You may be wondering how to have movement. It is quite easy to have such movement in your garden by adding swaying ornamental grass or flowers which attract birds and butterflies and this will help to have the desired movement in your garden.

Highlight your house

The landscaping design that you have in your garden must match with the house that you have. If you have a house that does not have much architectural designs, then you can benefit by having the edges softened by the garden that you have.

You must keep in mind while matching your garden with the house is that you must not overdo it. It must not be such that your house is completely hidden by the garden trees that you have. The best of garden landscaping is that which will help to highlight the smallest of architectural features that your house has.

Think completely differently

When you are designing the landscaping of your garden you must think completely differently from the one that you now have. For example, if you have overgrown shrubbery don’t think that you have to keep it like that. By removing it you may be astonished to find a sunny sport which can be ideal for a rose bed. So, don’t plan your landscaping according to the present situation but think differently and you will find new possibilities to have an even better landscape.

Choose plants according to locations

When you select a plant base for a particular spot in your garden, consider the growth rate and the final size it will be. If you do not base your plant selection on these considerations, then the money you spend will not lead to overall beautification but, in the end, you will have to spend more money for adjustments.

If you think that having a cheap plant which grows fast you are gaining much you are thinking wrongly. The money you will spend later for pruning and other maintenance will eat up your initial savings. So, have a purposeful selection of garden trees and place them properly.

Let the garden show the way

The design of the garden should lead visitors to your house. You don’t want visitors losing their way so the garden must show the way to the house. The curved pathway or the big pots that you place need to say, “Hi, this is the way that you need to go.”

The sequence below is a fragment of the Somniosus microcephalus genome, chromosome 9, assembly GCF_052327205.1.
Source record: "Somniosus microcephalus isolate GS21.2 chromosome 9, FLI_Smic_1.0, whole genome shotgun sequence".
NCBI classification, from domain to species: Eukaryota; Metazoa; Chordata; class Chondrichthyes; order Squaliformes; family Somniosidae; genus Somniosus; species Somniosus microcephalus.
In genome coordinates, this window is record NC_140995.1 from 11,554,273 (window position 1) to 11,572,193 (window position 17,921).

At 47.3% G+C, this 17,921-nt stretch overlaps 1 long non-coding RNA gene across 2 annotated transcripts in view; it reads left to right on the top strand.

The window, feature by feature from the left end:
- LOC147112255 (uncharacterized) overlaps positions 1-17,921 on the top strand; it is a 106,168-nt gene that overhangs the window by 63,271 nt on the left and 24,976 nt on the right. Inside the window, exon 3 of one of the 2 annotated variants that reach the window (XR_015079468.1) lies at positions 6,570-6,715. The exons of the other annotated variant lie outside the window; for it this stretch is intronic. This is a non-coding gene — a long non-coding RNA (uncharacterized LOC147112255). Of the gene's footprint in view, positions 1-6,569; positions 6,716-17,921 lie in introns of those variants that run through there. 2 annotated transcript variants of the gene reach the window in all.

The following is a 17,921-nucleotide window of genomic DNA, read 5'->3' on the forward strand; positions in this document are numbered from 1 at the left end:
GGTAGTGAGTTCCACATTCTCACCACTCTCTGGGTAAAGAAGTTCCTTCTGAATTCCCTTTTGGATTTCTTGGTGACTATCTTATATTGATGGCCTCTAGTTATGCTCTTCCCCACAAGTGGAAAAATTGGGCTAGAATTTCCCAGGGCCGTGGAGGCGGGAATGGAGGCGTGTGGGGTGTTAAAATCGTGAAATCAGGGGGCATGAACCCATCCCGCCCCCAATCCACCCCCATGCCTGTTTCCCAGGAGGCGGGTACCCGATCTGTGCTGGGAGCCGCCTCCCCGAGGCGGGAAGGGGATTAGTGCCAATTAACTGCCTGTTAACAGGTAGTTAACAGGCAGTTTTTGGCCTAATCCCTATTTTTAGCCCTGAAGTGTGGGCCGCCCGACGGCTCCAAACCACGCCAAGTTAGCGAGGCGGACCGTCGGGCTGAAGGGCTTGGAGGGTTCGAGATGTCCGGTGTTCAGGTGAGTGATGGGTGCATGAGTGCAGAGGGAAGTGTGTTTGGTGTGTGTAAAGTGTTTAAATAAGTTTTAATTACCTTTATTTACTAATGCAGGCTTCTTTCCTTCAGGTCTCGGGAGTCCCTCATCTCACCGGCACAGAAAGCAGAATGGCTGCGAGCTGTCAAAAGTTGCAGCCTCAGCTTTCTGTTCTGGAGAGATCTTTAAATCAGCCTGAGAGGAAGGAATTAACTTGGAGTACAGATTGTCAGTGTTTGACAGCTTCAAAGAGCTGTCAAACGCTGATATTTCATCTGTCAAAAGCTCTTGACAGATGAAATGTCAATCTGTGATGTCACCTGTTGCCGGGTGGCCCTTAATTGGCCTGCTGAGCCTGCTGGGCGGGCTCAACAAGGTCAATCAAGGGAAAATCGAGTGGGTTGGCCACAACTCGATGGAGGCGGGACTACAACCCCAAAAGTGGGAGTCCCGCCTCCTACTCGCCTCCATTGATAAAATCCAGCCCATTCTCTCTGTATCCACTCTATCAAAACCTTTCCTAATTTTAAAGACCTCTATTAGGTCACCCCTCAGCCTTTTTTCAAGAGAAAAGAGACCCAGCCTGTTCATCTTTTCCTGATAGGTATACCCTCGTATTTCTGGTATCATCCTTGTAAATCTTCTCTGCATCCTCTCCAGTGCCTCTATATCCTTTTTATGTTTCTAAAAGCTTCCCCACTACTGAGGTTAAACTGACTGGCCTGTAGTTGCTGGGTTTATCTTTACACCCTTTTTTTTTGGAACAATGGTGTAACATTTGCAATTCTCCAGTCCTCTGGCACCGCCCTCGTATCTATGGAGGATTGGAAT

Limited number of species

If you have a garden don’t feel pressured to have every plant species that is available. Select those species which will help you to have a garden which is easier to maintain and gives it a uniform look. Select the species according to seasons so that you can have flowers in your garden all throughout the year and also add to the biodiversity that you have in your garden.

Space plants properly

This is of utmost importance because it determines how your beloved garden will survive. Having proper spacing of plants ensures having the right air flow required for the survival of the plants and avoids having fungal insect infection. You may feel that there are vacant places in the garden. Yes, there will be and you can easily fill those spaces by the proper use, and positioning, of annuals.

Control pests in your garden

Most of all, be sure that your garden is enjoyable and free of pests. Bugs are bad enough in the summer months already. When you add plants, things quickly get worse. Having plants close to your house can be the first step to having pests trail into your home. To prevent pesky bugs from taking over your home, a pest management expert suggests that you spray for bugs, keep the grass short, and grow plants that repel bugs such as basil, lavender, mint, or rosemary. These tips will safely keep your garden pest free and enjoyable all summer long.